A few months ago, I participated in a symposium entitled, “A Sustainable Energy State — How Remote Is the Possibility?” I prepared some talking points for the event and, heeding the injunction to re-use and recycle, turn them here into a MasterResource column.
The following reflections make three main points: (1) A “sustainable” energy system, as that term is commonly used, will likely not materialize in our lifetimes; (2) except for heavily-subsidized wind, solar, and biofuel energy, the current, largely fossil fuel-based energy system is already sustainable; and (3) the “sustainable energy” agenda imperils the improving state of the world and, therefore, is politically unsustainable.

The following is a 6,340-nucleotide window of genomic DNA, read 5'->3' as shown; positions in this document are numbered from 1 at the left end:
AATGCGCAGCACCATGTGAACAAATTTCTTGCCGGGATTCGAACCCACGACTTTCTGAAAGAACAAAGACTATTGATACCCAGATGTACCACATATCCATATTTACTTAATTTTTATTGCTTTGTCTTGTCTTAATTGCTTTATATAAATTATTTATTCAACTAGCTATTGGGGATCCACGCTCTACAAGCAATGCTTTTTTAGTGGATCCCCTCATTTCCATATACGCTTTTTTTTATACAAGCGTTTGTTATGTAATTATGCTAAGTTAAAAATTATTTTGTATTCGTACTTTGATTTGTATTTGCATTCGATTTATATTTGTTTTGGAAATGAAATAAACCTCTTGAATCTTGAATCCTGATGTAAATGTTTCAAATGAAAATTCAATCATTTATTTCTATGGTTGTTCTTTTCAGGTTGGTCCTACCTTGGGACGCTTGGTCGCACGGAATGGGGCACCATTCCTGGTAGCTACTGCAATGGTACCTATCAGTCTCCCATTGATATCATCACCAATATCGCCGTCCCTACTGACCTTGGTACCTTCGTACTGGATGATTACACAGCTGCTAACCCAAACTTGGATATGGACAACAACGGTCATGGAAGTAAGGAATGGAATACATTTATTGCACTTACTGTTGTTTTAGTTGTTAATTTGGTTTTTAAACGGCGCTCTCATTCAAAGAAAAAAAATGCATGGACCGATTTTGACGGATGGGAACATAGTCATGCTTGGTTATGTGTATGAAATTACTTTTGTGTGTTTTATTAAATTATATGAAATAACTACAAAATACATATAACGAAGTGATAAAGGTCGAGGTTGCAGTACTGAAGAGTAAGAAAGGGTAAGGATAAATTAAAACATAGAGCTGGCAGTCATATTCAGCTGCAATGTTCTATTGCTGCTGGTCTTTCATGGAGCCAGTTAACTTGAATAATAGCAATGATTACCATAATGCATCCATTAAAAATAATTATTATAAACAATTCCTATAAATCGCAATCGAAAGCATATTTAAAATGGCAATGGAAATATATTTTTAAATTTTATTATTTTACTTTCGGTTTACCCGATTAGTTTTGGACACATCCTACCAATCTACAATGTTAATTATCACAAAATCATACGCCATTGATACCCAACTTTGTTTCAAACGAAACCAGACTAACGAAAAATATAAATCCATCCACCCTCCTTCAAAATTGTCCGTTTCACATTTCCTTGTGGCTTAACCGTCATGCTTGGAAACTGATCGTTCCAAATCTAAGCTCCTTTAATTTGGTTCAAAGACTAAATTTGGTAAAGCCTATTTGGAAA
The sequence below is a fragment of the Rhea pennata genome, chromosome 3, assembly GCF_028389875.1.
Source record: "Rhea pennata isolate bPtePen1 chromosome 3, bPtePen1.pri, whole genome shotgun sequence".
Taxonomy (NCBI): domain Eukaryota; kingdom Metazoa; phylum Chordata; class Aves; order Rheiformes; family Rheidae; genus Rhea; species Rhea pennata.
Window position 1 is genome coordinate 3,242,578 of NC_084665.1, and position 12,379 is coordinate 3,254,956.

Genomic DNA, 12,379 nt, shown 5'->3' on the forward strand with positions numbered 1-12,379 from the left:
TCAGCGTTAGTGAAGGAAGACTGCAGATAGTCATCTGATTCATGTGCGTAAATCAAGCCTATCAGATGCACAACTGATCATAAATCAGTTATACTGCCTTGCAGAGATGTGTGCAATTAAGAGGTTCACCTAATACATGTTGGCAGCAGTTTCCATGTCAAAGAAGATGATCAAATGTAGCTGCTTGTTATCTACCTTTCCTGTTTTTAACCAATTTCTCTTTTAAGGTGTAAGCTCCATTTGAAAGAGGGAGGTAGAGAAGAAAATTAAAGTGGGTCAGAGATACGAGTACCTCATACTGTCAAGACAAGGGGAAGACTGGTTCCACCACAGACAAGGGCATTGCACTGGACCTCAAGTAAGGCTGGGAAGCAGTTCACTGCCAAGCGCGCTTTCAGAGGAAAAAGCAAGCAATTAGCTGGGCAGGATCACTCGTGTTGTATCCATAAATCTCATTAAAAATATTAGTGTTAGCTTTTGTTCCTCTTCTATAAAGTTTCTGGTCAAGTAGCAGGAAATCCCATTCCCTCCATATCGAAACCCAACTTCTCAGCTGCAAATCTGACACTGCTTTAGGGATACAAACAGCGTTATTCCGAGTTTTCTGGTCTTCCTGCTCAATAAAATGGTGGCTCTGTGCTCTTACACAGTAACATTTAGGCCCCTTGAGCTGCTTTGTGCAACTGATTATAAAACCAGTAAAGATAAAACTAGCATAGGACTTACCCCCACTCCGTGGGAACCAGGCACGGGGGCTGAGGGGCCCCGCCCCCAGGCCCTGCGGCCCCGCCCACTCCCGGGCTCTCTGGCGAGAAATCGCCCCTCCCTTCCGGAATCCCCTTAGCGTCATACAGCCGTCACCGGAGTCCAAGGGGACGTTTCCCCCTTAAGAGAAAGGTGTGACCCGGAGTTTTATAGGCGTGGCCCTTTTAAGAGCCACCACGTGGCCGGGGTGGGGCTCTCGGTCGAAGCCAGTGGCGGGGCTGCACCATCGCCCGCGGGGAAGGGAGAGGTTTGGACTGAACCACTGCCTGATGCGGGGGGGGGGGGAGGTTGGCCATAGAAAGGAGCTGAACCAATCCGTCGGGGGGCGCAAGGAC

Just around the Corner (Not!)
How “remote” is the “possibility” of a “Sustainable Energy State”? That depends, of course, on the meaning of sustainability. When environmental advocates call wind farms, solar power, or “next generation” biofuels “sustainable,” they imply that energy is sustainable only if it is carbon-neutral or non-emitting.…